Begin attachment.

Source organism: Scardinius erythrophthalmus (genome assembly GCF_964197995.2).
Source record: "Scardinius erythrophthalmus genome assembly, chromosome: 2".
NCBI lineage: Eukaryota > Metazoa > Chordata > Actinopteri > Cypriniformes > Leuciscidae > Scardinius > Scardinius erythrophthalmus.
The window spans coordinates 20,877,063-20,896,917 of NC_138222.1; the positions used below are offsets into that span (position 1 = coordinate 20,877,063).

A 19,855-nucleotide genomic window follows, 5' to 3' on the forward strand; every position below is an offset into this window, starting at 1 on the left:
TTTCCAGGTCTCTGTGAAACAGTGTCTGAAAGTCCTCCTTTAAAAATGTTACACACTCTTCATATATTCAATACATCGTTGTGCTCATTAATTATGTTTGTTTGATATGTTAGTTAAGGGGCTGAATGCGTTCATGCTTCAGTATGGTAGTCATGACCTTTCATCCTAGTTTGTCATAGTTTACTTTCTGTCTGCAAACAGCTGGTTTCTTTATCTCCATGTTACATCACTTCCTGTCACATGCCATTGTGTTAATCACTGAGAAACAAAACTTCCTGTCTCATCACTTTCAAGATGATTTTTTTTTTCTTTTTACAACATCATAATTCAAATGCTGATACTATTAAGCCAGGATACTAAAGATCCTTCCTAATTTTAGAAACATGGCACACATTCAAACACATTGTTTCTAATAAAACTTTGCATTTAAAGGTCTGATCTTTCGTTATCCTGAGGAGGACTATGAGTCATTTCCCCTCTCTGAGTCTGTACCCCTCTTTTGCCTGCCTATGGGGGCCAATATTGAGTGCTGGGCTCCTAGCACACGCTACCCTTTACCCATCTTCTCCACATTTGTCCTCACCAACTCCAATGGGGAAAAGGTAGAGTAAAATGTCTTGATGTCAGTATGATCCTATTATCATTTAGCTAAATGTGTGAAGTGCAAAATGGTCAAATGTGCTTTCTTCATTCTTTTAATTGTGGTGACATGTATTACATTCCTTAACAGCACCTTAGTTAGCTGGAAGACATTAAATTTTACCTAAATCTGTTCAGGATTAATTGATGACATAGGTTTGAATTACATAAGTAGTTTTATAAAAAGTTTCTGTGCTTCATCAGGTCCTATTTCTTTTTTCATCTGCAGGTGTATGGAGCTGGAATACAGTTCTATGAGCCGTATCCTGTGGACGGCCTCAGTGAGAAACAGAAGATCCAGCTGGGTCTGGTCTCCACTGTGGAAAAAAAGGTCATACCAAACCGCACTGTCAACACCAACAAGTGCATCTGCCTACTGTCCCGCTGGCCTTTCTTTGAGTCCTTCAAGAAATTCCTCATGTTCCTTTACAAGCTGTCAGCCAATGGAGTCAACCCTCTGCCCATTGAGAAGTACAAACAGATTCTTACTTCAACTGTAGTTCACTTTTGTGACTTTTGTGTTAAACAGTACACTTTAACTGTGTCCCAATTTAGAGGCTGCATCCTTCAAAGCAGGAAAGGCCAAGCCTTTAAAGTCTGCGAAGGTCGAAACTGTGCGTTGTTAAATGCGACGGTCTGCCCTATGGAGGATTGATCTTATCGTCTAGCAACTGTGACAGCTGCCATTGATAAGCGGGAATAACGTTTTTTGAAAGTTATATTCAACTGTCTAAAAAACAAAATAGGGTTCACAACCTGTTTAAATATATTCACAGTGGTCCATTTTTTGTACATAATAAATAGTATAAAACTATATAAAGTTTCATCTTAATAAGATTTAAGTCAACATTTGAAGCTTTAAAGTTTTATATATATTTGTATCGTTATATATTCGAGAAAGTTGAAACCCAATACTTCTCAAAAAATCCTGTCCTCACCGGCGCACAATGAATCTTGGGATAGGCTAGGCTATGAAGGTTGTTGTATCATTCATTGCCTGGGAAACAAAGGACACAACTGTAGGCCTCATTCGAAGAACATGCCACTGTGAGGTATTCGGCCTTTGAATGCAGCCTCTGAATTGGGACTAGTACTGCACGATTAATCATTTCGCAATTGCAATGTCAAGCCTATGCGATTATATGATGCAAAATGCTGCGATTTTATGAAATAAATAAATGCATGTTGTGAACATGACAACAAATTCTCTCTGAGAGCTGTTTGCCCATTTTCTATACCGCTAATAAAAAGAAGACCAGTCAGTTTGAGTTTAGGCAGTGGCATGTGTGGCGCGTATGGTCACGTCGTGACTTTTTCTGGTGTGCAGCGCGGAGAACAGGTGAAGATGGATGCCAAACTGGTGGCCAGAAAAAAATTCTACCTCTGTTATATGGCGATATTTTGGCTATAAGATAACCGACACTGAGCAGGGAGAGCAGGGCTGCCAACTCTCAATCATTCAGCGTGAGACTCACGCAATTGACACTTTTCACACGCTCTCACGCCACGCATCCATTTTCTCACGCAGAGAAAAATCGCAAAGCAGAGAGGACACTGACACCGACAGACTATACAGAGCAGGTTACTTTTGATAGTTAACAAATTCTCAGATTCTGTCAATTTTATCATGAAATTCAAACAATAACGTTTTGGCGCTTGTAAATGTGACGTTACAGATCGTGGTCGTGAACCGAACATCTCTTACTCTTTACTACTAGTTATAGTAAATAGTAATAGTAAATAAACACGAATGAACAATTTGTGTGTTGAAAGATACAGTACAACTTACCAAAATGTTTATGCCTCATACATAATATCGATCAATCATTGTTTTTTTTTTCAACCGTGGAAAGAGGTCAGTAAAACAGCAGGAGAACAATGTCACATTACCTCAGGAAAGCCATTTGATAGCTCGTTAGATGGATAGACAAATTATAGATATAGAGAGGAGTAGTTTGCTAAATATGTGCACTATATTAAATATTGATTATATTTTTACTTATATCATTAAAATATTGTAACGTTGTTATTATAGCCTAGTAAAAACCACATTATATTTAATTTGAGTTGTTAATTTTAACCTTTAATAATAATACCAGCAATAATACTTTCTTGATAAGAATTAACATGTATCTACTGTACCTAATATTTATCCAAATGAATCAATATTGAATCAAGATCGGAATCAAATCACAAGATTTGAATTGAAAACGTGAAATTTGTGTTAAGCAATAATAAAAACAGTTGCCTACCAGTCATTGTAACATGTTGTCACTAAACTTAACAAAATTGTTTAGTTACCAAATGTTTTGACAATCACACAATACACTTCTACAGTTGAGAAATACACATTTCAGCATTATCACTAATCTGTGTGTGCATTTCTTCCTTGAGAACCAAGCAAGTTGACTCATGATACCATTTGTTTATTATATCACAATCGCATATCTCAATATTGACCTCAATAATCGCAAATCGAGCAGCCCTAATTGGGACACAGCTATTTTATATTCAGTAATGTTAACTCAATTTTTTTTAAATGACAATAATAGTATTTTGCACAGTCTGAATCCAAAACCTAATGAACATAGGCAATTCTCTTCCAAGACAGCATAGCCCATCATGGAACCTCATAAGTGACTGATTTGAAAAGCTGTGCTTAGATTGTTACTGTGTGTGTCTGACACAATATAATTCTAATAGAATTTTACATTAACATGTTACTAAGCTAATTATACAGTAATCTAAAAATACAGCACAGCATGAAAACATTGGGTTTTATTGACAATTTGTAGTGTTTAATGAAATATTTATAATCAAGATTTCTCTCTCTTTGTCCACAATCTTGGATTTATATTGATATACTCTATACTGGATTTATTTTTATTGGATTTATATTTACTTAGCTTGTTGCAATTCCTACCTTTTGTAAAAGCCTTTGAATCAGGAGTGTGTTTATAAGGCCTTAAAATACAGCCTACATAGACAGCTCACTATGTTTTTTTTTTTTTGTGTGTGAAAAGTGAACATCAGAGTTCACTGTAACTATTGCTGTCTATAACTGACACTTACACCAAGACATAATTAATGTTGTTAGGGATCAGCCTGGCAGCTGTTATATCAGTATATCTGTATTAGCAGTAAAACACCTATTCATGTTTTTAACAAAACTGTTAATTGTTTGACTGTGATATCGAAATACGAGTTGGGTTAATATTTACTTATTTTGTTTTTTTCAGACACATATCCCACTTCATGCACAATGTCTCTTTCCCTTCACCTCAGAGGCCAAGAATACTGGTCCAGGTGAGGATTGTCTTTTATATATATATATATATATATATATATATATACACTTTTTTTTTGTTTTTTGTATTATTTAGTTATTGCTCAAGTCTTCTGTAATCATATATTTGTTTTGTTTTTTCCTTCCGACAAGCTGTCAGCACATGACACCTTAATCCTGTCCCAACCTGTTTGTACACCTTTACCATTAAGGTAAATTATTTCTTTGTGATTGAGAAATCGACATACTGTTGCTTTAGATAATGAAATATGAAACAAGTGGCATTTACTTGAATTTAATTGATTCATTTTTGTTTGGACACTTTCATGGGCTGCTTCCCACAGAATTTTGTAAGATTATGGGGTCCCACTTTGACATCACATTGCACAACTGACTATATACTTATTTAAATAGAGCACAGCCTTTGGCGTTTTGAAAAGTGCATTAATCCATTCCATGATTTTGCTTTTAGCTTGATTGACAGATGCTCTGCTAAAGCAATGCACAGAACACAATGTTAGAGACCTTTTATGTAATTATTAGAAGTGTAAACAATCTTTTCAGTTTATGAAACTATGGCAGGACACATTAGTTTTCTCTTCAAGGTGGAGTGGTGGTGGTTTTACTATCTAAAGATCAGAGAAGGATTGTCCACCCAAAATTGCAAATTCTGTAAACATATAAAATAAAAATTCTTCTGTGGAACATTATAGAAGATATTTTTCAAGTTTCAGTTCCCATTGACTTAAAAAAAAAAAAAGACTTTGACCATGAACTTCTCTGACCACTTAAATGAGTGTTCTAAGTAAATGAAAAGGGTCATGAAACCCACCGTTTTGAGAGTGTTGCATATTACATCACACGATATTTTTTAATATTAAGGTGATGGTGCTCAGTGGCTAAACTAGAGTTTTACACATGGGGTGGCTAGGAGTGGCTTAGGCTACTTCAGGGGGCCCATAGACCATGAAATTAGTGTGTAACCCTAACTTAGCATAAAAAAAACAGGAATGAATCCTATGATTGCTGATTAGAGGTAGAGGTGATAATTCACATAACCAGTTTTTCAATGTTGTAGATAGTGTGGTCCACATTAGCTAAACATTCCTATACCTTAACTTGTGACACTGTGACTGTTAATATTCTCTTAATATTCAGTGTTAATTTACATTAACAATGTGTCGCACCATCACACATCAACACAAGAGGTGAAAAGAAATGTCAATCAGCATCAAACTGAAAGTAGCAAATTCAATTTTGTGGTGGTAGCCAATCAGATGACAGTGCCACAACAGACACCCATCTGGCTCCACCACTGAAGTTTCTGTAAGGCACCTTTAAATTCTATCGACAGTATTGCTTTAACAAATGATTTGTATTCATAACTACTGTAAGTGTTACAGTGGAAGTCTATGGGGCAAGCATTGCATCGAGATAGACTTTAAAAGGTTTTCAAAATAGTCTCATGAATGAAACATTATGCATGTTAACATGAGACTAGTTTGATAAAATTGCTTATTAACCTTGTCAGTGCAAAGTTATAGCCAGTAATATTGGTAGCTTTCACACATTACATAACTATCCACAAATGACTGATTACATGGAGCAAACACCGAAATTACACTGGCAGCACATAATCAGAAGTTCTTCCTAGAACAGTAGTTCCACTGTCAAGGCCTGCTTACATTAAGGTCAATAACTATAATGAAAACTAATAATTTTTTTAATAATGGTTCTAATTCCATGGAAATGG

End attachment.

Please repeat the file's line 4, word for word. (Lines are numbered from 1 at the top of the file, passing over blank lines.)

The window spans coordinates 20,877,063-20,896,917 of NC_138222.1; the positions used below are offsets into that span (position 1 = coordinate 20,877,063).